Four stars. Rating: R, for strong violence, gore, profanity, nudity, crude sexual content and drug use
By Derrick Bang • Originally published in The Davis Enterprise, 4.26.13
Truth really is stranger than fiction.
And sometimes quite a bit more deranged.
In late 1994, a group of bodybuilders based at Miami’s Sun Gym went on a crime, kidnapping, torture and murder spree that was both audacious and utterly beyond belief. Because the gang didn’t collectively share enough brain cells to pass third grade, they were, of course, eventually caught ... thus proving another old adage: We can be grateful that most criminals are so bone-stupid.
The whole gory mess — and I do mean gory — eventually landed in court in early 1998, resulting in the most expensive criminal trial in Dade County history. The case was covered for the Miami New Times by journalist Pete Collins, who also scoured court documents and investigative reports, and interviewed the principal characters, for an extensive three-part series that ran in late December 1999 and early January 2000.
The story is readily available at the New Times website, and makes a jaw-dropping read. Check it out, and I’ll wait for you to get back.
All set? Eyebrows raised to a degree you wouldn’t have thought possible?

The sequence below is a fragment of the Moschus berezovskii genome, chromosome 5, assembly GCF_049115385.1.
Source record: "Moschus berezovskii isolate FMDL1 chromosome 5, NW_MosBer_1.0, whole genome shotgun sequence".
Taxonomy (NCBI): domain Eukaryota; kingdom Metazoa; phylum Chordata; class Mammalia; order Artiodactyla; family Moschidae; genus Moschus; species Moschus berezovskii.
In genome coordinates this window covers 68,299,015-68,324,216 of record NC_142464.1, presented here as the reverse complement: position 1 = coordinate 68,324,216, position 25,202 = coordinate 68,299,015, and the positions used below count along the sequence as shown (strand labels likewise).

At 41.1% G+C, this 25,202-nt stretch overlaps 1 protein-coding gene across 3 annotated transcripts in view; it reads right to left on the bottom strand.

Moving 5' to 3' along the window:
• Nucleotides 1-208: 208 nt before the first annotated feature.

Moving on, then...
Director Michael Bay and scripters Christopher Markus and Stephen McFeely have transformed this vicious circus into a hilariously warped dark comedy that signals its intentions with an opening on-screen crawl that reads: “The following story is based on actual events. Unfortunately.”
Yes, several characters and events have been excised for the sake of expediency, and a 10-minute chase toward the end is pure Hollywood nonsense. But the salient details, and the major players, are 100 percent authentic. Unfortunately.
The farcical tone isn’t merely perfect for the material; it’s also a necessary self-defense mechanism, particularly when third-act events stray into the wood-chipper territory of 1996’s Fargo. As these meat-headed lunatics become ever more desperate, this increasingly grim saga remains palatable only because stars Mark Wahlberg, Dwayne Johnson and Anthony Mackie are so deliciously, delightfully dumb.
Some viewers will find this tone quite tasteless — making fun of brutal psychopaths, no matter how stupid they are — particularly in the wake of recent events in Boston and Sandy Hook. And several of the actual people victimized by the gang are particularly incensed that their ordeal has been transformed into a jocular burlesque.
Honestly, I’m sympathetic to that view; quite a few of my chuckles were followed by wincing pangs of guilt. But I can’t help admiring the outcome; Bay has delivered an indictment of modern, American-style violence that — to me, at least — makes a much stronger (and far more entertaining) social statement than Oliver Stone’s Natural Born Killers.